US soybeans, one of the first victims of the simmering trade war between China and the US, are finding willing buyers elsewhere, according to a recent USDA report.
China, the world’s largest importer of soybeans, recently slapped retaliatory tariffs on soybeans from the US.
To cover the shortfall, Chinese buyers have been gobbling up more of Brazil’s soybean exports, but at the same time, crowding out buyers from other countries.
Those buyers, it appears, are looking to source cheaper products from the US.
According to the USDA, that means US trade opportunities for markets outside of China would rise by nearly 13 million tons in 2018 compared with 2017. In contrast, increased purchases of Brazilian soybeans by China would result in an eight-million-ton decline in potential US and other exporter trade to China for the same period.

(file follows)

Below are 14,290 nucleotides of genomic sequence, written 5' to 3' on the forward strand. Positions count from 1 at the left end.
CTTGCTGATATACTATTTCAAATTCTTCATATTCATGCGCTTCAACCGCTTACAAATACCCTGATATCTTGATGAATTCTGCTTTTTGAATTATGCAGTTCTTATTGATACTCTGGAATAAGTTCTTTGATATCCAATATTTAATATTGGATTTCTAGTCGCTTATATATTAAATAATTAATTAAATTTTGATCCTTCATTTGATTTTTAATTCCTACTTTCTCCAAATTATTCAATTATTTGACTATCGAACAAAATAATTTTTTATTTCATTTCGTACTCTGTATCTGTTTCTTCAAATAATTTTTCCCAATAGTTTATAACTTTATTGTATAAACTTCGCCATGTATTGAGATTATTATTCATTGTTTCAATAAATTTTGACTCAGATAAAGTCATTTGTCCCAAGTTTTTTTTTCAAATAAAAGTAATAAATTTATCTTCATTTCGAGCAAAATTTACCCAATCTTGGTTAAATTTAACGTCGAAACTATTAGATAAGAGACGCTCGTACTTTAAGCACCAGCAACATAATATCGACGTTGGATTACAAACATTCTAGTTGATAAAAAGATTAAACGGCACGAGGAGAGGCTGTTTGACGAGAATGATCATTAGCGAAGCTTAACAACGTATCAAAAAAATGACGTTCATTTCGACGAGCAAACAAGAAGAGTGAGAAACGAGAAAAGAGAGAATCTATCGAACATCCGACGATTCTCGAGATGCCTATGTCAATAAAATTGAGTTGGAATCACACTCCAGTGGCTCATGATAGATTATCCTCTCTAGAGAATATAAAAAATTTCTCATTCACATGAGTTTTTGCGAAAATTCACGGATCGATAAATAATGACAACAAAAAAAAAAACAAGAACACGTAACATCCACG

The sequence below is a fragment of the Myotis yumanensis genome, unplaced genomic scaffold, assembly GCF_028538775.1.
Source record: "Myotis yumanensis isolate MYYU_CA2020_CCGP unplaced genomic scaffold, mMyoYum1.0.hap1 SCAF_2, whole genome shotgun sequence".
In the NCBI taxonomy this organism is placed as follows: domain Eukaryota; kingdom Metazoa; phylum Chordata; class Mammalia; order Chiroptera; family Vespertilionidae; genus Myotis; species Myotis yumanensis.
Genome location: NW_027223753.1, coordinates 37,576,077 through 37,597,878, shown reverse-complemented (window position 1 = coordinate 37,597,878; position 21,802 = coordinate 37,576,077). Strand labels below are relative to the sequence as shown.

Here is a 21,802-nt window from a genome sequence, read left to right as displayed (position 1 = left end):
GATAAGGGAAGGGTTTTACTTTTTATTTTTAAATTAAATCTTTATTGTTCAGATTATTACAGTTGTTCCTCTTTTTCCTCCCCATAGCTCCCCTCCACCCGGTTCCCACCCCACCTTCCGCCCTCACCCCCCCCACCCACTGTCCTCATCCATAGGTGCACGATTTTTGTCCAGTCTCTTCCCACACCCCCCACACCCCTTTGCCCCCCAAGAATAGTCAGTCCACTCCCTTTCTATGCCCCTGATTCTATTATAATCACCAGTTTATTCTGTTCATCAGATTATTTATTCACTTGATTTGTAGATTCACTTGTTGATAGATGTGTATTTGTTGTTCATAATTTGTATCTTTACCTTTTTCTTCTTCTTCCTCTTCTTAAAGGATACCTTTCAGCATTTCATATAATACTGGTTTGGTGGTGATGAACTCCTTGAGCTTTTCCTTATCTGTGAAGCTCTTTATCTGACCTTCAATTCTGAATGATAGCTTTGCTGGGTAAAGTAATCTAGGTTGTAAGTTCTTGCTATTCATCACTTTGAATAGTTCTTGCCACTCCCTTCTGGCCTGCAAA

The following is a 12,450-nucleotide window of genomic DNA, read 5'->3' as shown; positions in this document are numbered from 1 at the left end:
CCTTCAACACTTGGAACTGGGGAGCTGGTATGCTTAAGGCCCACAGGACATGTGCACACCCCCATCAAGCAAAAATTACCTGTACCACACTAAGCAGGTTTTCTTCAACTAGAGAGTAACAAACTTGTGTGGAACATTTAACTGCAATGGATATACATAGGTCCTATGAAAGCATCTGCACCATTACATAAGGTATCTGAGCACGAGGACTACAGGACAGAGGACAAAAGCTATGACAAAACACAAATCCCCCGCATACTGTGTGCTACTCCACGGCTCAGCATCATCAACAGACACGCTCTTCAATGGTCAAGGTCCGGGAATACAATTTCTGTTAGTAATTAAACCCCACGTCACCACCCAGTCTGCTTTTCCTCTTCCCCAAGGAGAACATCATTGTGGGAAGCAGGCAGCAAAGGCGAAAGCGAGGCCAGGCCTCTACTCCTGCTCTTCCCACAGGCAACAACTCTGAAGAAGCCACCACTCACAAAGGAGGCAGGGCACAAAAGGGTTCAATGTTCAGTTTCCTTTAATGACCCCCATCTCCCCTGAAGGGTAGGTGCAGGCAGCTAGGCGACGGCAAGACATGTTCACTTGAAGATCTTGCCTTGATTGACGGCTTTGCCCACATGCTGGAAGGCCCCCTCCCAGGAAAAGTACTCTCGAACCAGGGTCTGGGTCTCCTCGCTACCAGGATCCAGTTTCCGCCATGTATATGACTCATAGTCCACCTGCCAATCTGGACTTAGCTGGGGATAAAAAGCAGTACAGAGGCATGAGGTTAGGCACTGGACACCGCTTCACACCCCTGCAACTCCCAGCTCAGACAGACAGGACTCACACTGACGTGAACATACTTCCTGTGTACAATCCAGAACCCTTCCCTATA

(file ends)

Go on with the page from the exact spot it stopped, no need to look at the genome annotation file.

Brazil is now the top soybean supplier to China, shipping almost 60 million tonnes, up from 54.4 million tonnes year-on-year.
The share of Brazil’s exports destined for China rose to 85% in August, up 7% from September following the implementation of duties on US soybeans.
This has resulted in higher prices for Brazilian soybeans that have discouraged purchases by importers other than China, said the report.